Philip Rivers' 2018 Fantasy Football Outlook
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What You Need to Know:
- Rivers’ 7th-place fantasy finish last year marked his 5th straight top-11 campaign. Drew Brees is the only other QB to rank top 11 each of the past 5 seasons.
- Rivers is 36 now but has shown no signs of decline.
- The loss of Hunter Henry dings his ceiling a bit, but Rivers still has plenty of weapons at his disposal in Keenan Allen, Tyrell Williams, Mike Williams, Travis Benjamin, Melvin Gordon and Austin Ekeler.
A consistent fantasy producer
Rivers continued his steady and reliable production in 2017, ranking 7th among QBs in fantasy points. It was his 5th straight top-11 finish and his 10th top-11 finish over the past 12 years. That’s consistency.
Rivers is 36 now but has shown no signs of slowing down. His 4,515 yards last season were the 4th most of his career. His 62.6% completion rate fell a bit below his previous career average of 64.4% but still tied for 15th league-wide. Rivers’ 7.9 yards per attempt tied for his 5th best mark and ranked 7th in the NFL.
He ranked 6th among QBs in Pro Football Focus’ 2017 passing grades, registering his best mark since 2014. Football Outsiders ranked Rivers 4th in their DVOA.
So by pretty much any metric, Rivers remains a top-tier passer. And he remains in a strong situation heading into 2018.
There’s continuity in scheme with the return of OC Ken Whisenhunt for the 3rd straight season and 4th overall with the Chargers. Rivers’ fantasy ranks under Whiz: 7th, 8th and 5th. He’s averaged 4,460 yards and 31 TDs in 3 seasons in Whisenhunt’s offense vs. 4,091 and 27.6 in his other 9 seasons.
Rivers also returns his top 4 WRs from a year ago. A healthy Keenan Allen exploded for a 102-1,393-6 line last season. He’s just entering his prime at 26. Tyrell Williams and Travis Benjamin both bring big-play ability, averaging 16.5 and 15.4 yards per catch, respectively, for their careers.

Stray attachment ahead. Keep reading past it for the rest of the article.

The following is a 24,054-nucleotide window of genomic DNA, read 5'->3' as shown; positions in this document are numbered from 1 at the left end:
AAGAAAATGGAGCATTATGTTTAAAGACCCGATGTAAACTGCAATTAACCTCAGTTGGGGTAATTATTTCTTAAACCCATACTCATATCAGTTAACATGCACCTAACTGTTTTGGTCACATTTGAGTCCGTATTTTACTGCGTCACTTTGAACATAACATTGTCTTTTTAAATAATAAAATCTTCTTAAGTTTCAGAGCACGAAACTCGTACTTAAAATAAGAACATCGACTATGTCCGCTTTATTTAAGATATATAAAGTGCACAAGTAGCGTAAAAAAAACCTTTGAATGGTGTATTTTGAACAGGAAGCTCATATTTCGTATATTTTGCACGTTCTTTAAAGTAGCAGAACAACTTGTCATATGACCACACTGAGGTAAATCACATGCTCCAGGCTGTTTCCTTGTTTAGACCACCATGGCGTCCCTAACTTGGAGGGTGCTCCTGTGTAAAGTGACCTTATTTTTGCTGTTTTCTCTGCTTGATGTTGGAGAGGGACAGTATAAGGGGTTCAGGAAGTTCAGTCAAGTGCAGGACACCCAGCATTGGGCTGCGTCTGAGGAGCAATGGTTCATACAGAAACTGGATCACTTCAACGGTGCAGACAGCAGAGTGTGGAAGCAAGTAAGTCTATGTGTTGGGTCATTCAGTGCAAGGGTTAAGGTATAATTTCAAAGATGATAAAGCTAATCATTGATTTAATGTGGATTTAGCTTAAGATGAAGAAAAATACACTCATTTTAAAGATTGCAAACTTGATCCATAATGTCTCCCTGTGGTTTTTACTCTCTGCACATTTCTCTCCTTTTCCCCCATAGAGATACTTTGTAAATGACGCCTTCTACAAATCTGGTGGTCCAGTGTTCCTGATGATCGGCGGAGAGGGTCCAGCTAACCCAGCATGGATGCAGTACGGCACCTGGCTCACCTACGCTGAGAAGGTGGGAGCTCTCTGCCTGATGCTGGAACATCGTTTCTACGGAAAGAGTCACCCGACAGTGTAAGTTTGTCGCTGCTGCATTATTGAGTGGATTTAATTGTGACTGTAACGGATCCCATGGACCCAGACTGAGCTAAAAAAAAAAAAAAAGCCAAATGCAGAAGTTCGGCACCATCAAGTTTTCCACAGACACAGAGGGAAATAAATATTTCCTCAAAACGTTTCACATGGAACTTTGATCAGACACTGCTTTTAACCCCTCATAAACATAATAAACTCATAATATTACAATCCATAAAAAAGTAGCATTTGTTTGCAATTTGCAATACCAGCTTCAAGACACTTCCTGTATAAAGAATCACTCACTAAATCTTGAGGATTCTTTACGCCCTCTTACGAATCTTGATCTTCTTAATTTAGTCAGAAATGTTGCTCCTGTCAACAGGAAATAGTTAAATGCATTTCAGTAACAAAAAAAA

Mike Williams is the x-factor in 2018. Last year’s 7th overall pick was nagged by back and knee injuries as a rookie, finishing with just 11 catches for 95 scoreless yards. But the 6’4, 220-pounder remains a potential impact player. He averaged 15.4 yards per catch and scored 18 times over his final 28 games at Clemson. If Williams can play like a 1st-round pick this year, he’d turn this from a good WR corps to a great one.
Rivers will need more from his WRs this season because the TE group has taken a significant hit. Hunter Henry was seemingly set to emerge as 1 of the elites at the position but will miss the entire 2018 campaign after tearing his ACL in a May OTA.
That leaves Virgil Green — who’s totaled just 71 catches across 7 seasons — atop the depth chart. We’ll see if the Chargers bring back Antonio Gates, but the fact that they cut ties with the 38-year-old in the first place tells you all you need to know about how much gas is left in his tank. The other still-available TEs are just as uninspiring: Coby Fleener, Julius Thomas and Brent Celek, among others.
Rivers at least has a pair of reliable pass-catching RBs to work with. Melvin Gordon has racked up 132 grabs on a 74.6% catch rate with 8.2 yards per catch over the past 3 seasons. And Austin Ekeler emerged as a weapon last year, posting 10.3 yards per catch and 3 scores on 27 receptions.
Draft Sharks Bottom Line:
Rivers’ 7th-place fantasy finish last season marked his 5th straight top-11 campaign. Drew Brees is the only other QB who has registered 5 straight top-11 seasons.
Rivers is 36 now but has shown no signs of decline. A hole at TE — following Hunter Henry’s season-ending torn ACL in May — lowers Rivers’ ceiling a bit. But he remains 1 of the safer bets at his position, especially considering you can often grab him in the double-digit rounds of drafts.